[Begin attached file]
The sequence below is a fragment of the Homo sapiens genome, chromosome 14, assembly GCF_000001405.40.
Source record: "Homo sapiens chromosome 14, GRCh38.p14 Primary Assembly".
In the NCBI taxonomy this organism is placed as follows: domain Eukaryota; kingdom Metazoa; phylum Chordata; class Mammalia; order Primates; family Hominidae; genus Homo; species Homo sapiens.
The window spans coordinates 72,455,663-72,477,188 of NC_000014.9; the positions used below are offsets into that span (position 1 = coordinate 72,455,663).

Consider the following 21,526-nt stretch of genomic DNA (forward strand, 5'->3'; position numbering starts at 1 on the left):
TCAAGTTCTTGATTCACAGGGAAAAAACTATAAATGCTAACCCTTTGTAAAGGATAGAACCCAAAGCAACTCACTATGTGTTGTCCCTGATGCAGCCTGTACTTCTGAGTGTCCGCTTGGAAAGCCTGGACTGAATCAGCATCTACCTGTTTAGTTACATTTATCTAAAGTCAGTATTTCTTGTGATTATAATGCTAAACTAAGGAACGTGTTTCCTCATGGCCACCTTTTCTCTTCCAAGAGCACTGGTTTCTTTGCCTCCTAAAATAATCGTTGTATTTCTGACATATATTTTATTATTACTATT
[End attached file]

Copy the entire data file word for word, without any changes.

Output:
The sequence below is a fragment of the Homo sapiens genome, chromosome 14, assembly GCF_000001405.40.
Source record: "Homo sapiens chromosome 14, GRCh38.p14 Primary Assembly".
In the NCBI taxonomy this organism is placed as follows: domain Eukaryota; kingdom Metazoa; phylum Chordata; class Mammalia; order Primates; family Hominidae; genus Homo; species Homo sapiens.
The window spans coordinates 72,455,663-72,477,188 of NC_000014.9; the positions used below are offsets into that span (position 1 = coordinate 72,455,663).

Consider the following 21,526-nt stretch of genomic DNA (forward strand, 5'->3'; position numbering starts at 1 on the left):
TCAAGTTCTTGATTCACAGGGAAAAAACTATAAATGCTAACCCTTTGTAAAGGATAGAACCCAAAGCAACTCACTATGTGTTGTCCCTGATGCAGCCTGTACTTCTGAGTGTCCGCTTGGAAAGCCTGGACTGAATCAGCATCTACCTGTTTAGTTACATTTATCTAAAGTCAGTATTTCTTGTGATTATAATGCTAAACTAAGGAACGTGTTTCCTCATGGCCACCTTTTCTCTTCCAAGAGCACTGGTTTCTTTGCCTCCTAAAATAATCGTTGTATTTCTGACATATATTTTATTATTACTATT